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Deduce and prove a formula for [nx]

Use the previous exercise (1.11, #4 parts (d) and (e)) to deduce a formula for [nx] and prove this formula is correct.


    \[ [nx] = \sum_{k=0}^{n-1} \left[ x + \frac{k}{n} \right]. \]

Proof. Let [x] = m, then we have

    \[ m \leq x < m+1 \quad \implies \quad nm \leq nx < nm+n. \]

Thus, there exists some j \in \mathbb{Z} with 0 \leq j < n such that

    \[ nm +j \leq nx < nm+j+1. \]

Hence, [nx] = nm+j. Thus,

    \[ m+\frac{j}{n} \leq x < m + \frac{j+1}{n}. \]

Then, for each k \in \mathbb{Z} with 0 \leq k < n-j we have

    \begin{alignat*}{2}  &m+\frac{j+k}{n} \leq x + \frac{k}{n} < m+\frac{j+k+1}{n} & \qquad \qquad & (\text{adding } \frac{k}{n}) \\ \implies \quad & m \leq x + \frac{k}{n} < m+1 & & (\frac{j+k}{n} < 1 \text{ since } k < n-j) \\ \implies \quad &\left[ x + \frac{k}{n} \right] = m = [x] && \text{for } 0 \leq k < n-j.  \end{alignat*} \end{align*}

Then, for n-j \leq k < n, we have

    \begin{alignat*}{3}  &m+\frac{j+k}{n} \leq x + \frac{k}{n} < m + \frac{j+k+1}{n} \\ \implies \quad & m+1 \leq x + \frac{k}{n} < m+2 & \qquad \qquad & (\frac{j+k}{n} \geq 1 \text{ since } n-j \leq k) \\ \implies \quad & \left[ x + \frac{k}{n} \right] = m+1 = [x] + 1 && \text{for } n-j \leq k < n. \end{alignat*}\end{align*}


    \begin{align*}   \sum_{k=0}^{n-1} \left[ x+ \frac{k}{n} \right] &= \sum_{k=0}^{n-j-1} \left[ x + \frac{k}{n} \right] + \sum_{k=n-j}^{n-1} \left[ x + \frac{k}{n} \right] \\ &= (n-j)[x] + j([x] + 1) \\ &= n[x] + j \\ &= nm+j \\ &= [nx]. \qquad \blacksquare \end{align*}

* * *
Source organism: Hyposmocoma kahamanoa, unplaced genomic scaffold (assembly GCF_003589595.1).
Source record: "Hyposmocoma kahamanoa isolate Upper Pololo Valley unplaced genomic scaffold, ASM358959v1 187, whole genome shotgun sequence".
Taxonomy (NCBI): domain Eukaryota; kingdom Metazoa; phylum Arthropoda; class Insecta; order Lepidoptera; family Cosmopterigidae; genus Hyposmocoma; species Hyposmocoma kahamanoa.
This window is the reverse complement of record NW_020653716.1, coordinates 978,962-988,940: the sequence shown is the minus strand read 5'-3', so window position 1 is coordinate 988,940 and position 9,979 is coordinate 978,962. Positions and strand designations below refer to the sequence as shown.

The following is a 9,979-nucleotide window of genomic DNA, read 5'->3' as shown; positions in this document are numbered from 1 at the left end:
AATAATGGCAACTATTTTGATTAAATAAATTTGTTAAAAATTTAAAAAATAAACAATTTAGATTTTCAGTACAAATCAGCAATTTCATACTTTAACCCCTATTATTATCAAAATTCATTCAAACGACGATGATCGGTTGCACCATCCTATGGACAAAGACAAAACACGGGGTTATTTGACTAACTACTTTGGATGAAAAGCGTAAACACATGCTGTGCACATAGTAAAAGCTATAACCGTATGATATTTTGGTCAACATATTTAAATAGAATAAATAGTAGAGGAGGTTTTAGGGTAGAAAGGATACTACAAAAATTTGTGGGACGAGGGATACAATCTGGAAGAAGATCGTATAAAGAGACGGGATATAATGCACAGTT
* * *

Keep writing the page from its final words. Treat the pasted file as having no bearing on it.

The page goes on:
1. Jon Hurst says:


        \[ [nx] = \sum_{k=0}^{n-1}\left[ x+\frac{k}{n}\right] \]


    (1)   \begin{equation*} \left[x + \frac{k}{n}\right]= \begin{cases}   [x] &\quad \mathrm{if}\> x x\geq [x] + \frac{n-k}{n}\\ \end{cases} \quad ;k\in\mathbb{Z},0\leq k\leq\> x \> [x]+\frac{j+1}{n}\quad ;j\in\mathbb{Z}, 0\leq j<n \end{equation*}

    This allows us to derive a closed form of the summation:

    (2)   \begin{equation*} \sum_{k=0}^{n-1}\left[ x+\frac{k}{n}\right] = \sum_{k=0}^{n-j-1}\left[ x+\frac{k}{n}\right] + \sum_{k=n-j}^{n-1}\left[ x+\frac{k}{n}\right]  \end{equation*}

    For the first term on the RHS of \eqref{e:3}

        \[ k\leq n-j-1 \Rightarrow [x] + \frac{j+1}{n}\leq [x]+\frac{n-k}{n} \]

    Applying \eqref{e:2} we get

    (3)   \begin{equation*} x\leq\> nx \> n[x]+j+1\quad \Rightarrow\quad [nx]=n[x] + j \end{equation*}

    Thus, for condition \eqref{e:2}

        \[ \sum_{k=0}^{n-1}\left[ x+\frac{k}{n}\right] = [nx] \]

    and since j is not involved in the formula, it is true \forall x.

  2. droptop says:

    Thanks for the work your doing here. But I’ve not been able to figure out the introduction of j into into the proof, even after reading the explanation you gave in the comment section.Please can you like explain again how your going about your proof, like how you know where your headed….

    • RoRi says:

      Hi, no problem, comment away! (Though if I get busy, responses could start to lag.)
      We have

          \[ nm \leq nx \leq nm+n. \]

      But we know for any number nx that it is between k and k+1 for exactly one integer k. But since nm \leq nx we know that integer k is somewhere between nm and nx, which means it is nm+j for some integer j. So, then we have that nx is between nm+j and nm+j+1. Does that make sense? Basically, we are just saying that we know k \leq nx \leq k+1 for some integer k, but then it is more convenient to write it as nm+j \leq nx \leq nm+j+1 since that will help us out later.

      Not sure if this actually clears up your question. Let me know if not.

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